There is a possibility that there's no reason to change your method. In your case you might explore different methods of doing each of your normal procedure steps or just dropping a couple steps altogether by combining them into one step. But I remember a quote, though: "First you get good, then you get fast, then you get good and fast". So, it's possible you're at a point where you just need to focus on quantity over quality, and work as quickly/messily as possible in order to "figure out how" to work fast, then come back to a balance phase.
    For me it depends what I'm doing. I try to use a different method for each piece I do. I feel it's the best way (for me?) to learn, while avoiding getting "stuck" in a particular way of doing things. Especially because I am self-taught, I want to avoid the deathtrap of directly copying another artist's style or the trap of refining only one skill-set. So I always go about doing things as differently as I can every time I do anything. Eventually when I feel things settle in I can refine my skills, and also develop a personal style. But until then I want to explore as much as I can in order to experience all that is possible.

    Every artist that I know of who went in to the professional art world before going to school, then later went back to school, has said that going to school made dramatic improvements on their art despite already being "pros", and the reason is because school forces you to do things differently than you normally would -- a lot of different things -- which you learn a lot from.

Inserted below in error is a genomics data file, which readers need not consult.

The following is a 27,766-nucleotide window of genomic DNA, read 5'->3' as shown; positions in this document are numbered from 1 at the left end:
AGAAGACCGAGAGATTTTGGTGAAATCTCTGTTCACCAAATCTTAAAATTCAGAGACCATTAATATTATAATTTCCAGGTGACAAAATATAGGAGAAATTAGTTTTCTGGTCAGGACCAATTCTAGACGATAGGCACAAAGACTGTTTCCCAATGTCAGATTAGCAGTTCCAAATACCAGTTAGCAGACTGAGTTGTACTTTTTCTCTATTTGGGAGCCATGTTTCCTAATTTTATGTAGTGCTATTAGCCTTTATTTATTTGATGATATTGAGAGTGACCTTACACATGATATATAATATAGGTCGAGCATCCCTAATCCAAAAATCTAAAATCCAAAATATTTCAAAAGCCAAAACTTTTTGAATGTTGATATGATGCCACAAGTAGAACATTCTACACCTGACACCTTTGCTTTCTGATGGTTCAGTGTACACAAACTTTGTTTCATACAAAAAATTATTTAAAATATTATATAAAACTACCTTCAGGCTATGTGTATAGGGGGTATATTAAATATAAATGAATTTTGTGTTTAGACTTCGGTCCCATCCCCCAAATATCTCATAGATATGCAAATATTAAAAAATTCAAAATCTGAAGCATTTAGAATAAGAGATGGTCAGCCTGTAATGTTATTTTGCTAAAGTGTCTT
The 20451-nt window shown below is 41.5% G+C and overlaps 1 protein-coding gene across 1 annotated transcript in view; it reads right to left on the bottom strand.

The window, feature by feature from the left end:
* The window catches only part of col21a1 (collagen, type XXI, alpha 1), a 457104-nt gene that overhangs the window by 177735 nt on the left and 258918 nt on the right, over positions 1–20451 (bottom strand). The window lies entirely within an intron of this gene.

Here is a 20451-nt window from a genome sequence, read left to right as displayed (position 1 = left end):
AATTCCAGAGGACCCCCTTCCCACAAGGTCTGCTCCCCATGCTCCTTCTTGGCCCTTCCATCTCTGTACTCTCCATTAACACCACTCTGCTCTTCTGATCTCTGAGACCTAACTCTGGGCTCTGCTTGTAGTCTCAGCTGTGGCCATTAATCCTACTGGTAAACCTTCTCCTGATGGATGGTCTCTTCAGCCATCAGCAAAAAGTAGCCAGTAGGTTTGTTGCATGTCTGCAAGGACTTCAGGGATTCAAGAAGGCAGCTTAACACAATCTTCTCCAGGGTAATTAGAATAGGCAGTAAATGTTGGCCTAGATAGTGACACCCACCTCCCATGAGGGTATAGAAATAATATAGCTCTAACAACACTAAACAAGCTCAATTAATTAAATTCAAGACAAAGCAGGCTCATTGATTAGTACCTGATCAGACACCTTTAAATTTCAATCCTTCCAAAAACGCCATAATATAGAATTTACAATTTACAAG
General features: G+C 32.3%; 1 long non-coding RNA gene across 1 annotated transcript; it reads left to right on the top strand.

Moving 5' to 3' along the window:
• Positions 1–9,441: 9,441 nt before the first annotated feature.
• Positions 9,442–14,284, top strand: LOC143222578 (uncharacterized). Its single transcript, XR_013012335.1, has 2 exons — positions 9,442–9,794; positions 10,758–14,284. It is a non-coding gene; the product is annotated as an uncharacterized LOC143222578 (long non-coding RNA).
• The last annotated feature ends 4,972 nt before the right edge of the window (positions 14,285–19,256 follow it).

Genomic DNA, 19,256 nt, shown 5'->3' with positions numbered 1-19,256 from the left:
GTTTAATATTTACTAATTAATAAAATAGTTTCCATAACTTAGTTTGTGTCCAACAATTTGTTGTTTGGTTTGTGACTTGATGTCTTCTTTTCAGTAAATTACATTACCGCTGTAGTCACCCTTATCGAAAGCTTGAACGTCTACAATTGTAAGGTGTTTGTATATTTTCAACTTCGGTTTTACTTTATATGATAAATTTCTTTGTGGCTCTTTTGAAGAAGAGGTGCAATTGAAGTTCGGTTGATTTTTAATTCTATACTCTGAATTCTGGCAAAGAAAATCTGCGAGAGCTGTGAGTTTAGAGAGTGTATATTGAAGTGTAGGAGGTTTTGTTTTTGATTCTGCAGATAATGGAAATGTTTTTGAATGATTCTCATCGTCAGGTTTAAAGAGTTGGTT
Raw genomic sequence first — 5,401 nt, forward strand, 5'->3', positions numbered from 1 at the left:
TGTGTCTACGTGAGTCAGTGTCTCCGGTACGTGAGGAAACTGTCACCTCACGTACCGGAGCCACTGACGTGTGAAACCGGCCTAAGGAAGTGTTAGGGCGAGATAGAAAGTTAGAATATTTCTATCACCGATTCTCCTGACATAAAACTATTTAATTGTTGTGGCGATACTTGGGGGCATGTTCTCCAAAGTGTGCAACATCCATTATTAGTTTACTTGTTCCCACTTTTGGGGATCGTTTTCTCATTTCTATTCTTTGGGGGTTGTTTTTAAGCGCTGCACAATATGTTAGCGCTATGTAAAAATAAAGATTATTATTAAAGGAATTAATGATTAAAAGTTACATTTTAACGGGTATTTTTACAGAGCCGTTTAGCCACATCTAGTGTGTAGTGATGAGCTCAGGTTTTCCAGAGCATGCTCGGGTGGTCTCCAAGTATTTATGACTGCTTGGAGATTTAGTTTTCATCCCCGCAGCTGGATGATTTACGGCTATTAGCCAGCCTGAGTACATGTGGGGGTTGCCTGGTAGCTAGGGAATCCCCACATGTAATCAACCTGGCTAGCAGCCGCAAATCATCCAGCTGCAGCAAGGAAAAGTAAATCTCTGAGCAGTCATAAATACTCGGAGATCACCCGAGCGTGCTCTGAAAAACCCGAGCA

Plus the most important aspect (which is relevant to your question): each time I do things a different way I can evaluate how that method felt and how much time it took and weigh the overall pros/cons. Adding it to my bag-of-tricks collection, keeping the parts that work and ditching what doesn't.

    As far as cutting down time on what you're doing, digital art shouldn't take more time than traditional art IMO. If it does, then consider analyzing why and finding a way to do each step faster on the technical-side of things (even just learning hotkeys for things can make a huge difference). The biggest problem for me was that I treated digital as far too digital. Erasing and undoing were like OCD mashing for me. Huge mistakes of the past. But that's why I keep exploring, I'm still in the process of learning to treat digital more as traditional while keeping the tools that make digital even MORE efficient than traditional (instead of as add-on's/enhancements).
    Let's play.
  • TaitoTaito Great Thing Joined: Posts: 7,096
    Interesting. Using the two panels for the same pic does help me keep an eye on everything. I tried shrinking for precise coloring (it's faster/easier to filling all the pixels with color) but I'll try to do without. Thanks for the advice.